Connect with@NinaAmir on Twitter or connect with her on Facebook.

We Grow Media

I help writers share their stories and connect with readers.

Founder of We Grow Media, Dan Blank, works with writers through online courses, conferences and events, one-on-one consulting, workshops and speaking, and writing this blog, a weekly newsletter, and ebooks. Additionally, he also works with publishers and publishing agencies.

Connect with @DanBlank on Twitter.

* * *

This listing is by no means complete and perhaps in the near future I’ll post others I keep an eye on.

And what about you? Is there a blog or blogs that can recharge you and your writing? If so, won’t you share in the comment section below? I’d love finding new resources!

What Do Your Readers Want to Know About You? — October 8, 2013

What Do Your Readers Want to Know About You?

Heart of Forest by Wojtek Kowalski via Google under Creative Commons license
Heart of Forest by Wojtek Kowalski via Google under Creative Commons license

Twice this week I have read or heard something that made me sit up and take notice. In both instances, some of the discussion centered on our readers and the importance of placing the focus on them.

In other words, what is at the heart of your blog? Why are you blogging? What do you want people to know? AND what do your readers want to know about you?

* * *

The first incident was while reading a post by Joel Friedlander in which he talks about the importance of an author maintaining a blog. After he has provided a list of things to include in your blog, Joel moves into a discussion of the “origin story,” basically where you are coming from.

In other words, our readers deserve a bit of our background and experience in order to trust that we are qualified to be writing what we write. We must share where we come from, our background, and our experience — the things that qualify us in their eyes.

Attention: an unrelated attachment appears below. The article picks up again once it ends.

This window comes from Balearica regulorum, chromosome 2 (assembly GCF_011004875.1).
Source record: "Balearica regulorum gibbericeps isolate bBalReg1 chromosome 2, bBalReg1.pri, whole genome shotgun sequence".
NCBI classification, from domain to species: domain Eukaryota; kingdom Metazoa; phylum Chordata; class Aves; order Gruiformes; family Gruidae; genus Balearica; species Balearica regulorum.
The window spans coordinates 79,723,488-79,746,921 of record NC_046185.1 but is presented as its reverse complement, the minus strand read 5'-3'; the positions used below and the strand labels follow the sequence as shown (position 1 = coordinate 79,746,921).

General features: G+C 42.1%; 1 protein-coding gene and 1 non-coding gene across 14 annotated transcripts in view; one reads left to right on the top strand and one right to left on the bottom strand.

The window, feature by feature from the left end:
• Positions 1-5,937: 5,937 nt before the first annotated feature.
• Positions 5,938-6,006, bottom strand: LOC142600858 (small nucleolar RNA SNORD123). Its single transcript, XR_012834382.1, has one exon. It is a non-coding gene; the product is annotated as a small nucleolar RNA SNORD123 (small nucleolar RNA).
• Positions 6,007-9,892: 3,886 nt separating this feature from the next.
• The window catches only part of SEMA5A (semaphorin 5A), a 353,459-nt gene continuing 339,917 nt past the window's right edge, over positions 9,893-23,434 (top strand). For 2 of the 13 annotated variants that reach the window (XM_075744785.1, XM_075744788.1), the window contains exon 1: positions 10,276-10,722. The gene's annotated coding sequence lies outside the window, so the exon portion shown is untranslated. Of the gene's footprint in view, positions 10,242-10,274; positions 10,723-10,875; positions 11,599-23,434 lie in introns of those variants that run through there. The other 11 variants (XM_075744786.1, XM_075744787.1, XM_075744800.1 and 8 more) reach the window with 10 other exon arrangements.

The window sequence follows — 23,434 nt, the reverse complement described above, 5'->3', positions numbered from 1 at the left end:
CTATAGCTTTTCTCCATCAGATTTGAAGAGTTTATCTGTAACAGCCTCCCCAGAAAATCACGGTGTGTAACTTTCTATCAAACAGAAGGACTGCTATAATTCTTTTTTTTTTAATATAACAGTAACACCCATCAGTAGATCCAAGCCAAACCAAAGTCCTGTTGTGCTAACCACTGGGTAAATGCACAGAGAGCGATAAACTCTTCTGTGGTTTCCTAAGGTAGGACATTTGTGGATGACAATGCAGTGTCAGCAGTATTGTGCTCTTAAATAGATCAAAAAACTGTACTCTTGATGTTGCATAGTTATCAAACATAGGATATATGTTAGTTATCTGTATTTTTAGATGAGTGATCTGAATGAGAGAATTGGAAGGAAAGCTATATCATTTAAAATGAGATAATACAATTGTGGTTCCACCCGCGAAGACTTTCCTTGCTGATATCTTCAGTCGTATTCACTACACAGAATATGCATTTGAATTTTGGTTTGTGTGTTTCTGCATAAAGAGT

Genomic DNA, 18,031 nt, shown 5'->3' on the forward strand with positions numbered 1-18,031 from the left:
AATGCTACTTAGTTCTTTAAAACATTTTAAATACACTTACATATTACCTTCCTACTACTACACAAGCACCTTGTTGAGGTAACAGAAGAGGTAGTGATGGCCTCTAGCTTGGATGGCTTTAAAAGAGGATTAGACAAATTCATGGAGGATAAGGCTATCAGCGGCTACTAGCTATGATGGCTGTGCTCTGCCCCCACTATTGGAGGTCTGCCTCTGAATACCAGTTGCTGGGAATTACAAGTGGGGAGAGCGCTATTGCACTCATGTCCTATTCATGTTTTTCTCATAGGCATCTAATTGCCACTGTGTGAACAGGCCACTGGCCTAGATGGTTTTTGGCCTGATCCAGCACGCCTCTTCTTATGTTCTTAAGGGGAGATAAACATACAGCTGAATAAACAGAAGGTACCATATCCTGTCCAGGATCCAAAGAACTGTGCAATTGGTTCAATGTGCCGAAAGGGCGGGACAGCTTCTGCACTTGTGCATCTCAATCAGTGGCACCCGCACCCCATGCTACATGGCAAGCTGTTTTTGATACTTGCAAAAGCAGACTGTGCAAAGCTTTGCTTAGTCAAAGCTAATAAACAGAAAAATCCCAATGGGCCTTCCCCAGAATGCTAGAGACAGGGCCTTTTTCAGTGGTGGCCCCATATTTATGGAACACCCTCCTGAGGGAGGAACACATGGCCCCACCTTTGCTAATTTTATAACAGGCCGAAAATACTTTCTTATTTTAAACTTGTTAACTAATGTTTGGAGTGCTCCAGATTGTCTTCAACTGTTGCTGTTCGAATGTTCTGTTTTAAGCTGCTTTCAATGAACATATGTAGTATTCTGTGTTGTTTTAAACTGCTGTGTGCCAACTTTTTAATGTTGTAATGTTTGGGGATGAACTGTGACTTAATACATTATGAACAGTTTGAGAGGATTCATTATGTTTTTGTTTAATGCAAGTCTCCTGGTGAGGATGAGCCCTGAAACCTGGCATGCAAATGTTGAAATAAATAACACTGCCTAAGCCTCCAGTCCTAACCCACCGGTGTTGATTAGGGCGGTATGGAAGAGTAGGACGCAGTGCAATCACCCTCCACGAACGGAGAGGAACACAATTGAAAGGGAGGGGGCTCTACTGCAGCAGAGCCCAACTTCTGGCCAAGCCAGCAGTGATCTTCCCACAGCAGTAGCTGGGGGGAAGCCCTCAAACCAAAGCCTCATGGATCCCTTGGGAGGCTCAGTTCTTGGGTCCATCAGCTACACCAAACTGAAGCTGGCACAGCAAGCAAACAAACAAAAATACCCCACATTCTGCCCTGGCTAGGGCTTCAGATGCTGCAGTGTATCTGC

Joel closes with a great example of how he used this himself after taking a course on blogging. He calls it his Publishing Timeline, an overview of the places where he had gained experience in publishing, the topic on which his blog is based.

* * *

The second time I came across a similar reference was in a webinar presented by Joe Bunting of The Write Practice and Story Cartel. The subject of the webinar was building a platform for creative writers.

I know none of us like hearing any more about “platform,” and I understand most of you reading here are nonfiction writers, at the moment. I signed up for the webinar to learn a bit more as I have two historical fiction projects waiting in the wings. And I did pick up some good bits of information.

During the webinar, Joe talked about creative writersplacing their emphasis on writing about the genre they are writing in, others writing in the same genre, and books published in that genre than about how to write.

Granted Joe’s comments were directed to writers hoping to publish creative fiction and therefore he points toward writing about the writer’s chosen genre rather than so much about his “origin story.” Joe also pointed to sharing the story you are writing. He pointed out that Tim Grahl of Out:think says 40% of a book can be given way to some people but not everyone. A good example is James Patterson who gave away approximately 19 chapters of his last book.

Therefore, sharing your story on your blog is an effective way to begin building that platform, for capturing your readers’ interest now and when it’s time to publish, you have a following already interested.